It’s Impact Journalism week this week and today, we start into it with a glance back at stories we followed the last year.
On Saturday, 16th of June, we celebrate Impact Journalism Day. No, not for the first time – it’s the fifth year since newspapers around the world have taken the initiative to highlight Impact Stories. There still is quite a lot of controversy around the term and what impact journalism is: Whether its aim is to highlight positive stories to provide a balance to the constant stream of bad news in the world and to show some of the solutions to those problems that already exist. Or whether it is taking the constructive route, trying to reflect on what great journalism is and provide more than one angle to an issue as climate change, including both solutions that fly and fail and honour the complexity of the issues we face.
Knowing that the Impact Hub Zürich is an ideal ecosystem to find and share impact stories, Luis Laugga and I came together last year, supported by the Impact Hub communications team, and interviewed a member of the Impact Hub Zürich community every month who is working towards a solution for one of the 17 sustainable development goals. With every conversation, our awareness of how complex the issues we are facing and how interconnected the sustainable development goals really are grew. Every single project was at least touching two or three sustainability goals, and by tackling one issue, another issues would surface: Sourcing products from small farms isn’t just about the production aspect. It’s about a lot more – from working conditions to logistics and supply chain issues around transportation that are linked to climate change, and not to forget questions around a healthy lifestyle that is so intimately connected to what we eat and drink.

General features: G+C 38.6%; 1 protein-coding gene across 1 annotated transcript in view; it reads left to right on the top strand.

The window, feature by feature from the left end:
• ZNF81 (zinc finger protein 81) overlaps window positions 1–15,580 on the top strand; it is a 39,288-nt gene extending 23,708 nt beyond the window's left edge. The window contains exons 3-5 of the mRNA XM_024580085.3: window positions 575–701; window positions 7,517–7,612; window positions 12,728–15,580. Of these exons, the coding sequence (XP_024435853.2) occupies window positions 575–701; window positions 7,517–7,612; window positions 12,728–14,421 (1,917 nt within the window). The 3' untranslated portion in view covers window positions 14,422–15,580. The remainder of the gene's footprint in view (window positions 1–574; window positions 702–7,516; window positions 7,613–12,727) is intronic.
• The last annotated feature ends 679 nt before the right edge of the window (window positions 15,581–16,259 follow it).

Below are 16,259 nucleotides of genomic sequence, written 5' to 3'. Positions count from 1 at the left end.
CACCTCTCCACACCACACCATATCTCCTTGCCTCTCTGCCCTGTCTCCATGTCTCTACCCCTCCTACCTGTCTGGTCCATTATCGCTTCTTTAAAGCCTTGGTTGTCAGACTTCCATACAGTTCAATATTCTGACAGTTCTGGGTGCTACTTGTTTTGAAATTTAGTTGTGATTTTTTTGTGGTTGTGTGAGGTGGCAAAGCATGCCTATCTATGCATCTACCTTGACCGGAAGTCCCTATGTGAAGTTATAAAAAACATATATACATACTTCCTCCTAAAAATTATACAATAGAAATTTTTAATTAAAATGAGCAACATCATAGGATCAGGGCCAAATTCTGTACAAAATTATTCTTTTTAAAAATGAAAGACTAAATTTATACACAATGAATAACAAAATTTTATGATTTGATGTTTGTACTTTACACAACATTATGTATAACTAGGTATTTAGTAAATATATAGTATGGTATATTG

From each interview, we walked away very inspired, with more questions in our heads than before the interview. Having these conversations often led us from one project to another. Talking to Tobias Joos from Crowd Container sparked the idea to talk to David Emmerth from Imagine Cargo. Social Fabric‘s vision of finding new plant fibres to innovate the world of fabrics popped up at the back of my head when I talked to the founders of GemüseAckerdemie. Who knows, maybe the kids who are planting beans now in their school gardens will figure out how to turn plant fibres that we throw away into something that will spark a fashion revolution.
Over and over again, Luis and I were amazed by the ideas people in our community come up with and their dedication and willingness to pursue projects and alternatives that go against well established and engrained ways of how things have been done in the past. Paired with a big breeze of idealism, some of these projects are pursuing solutions that currently are hard to scale without massive help from people around them and communities who are willing to invest in their value. What all our interviewees had in common, was patience, a long term perspective for the change they are trying to implement, and tangible solutions that produce visible results on a daily basis and that can be shared with the world around them.
Luis and I hope that we have made a small contribution with our conducted interviews. By writing about impactful projects, we hope to make an impact – to get the word out, to inform and connect people and to initiate collaboration between projects and partners that can benefit from each other. If you are curious about other forms of Impact Journalism, please join us for our panel discussion on Impact Journalism on Thursday, June 14, at 7 pm at Kraftwerk.
Sonja Bichsel, Storytelling, Communications, Civic participation, Education & Coaching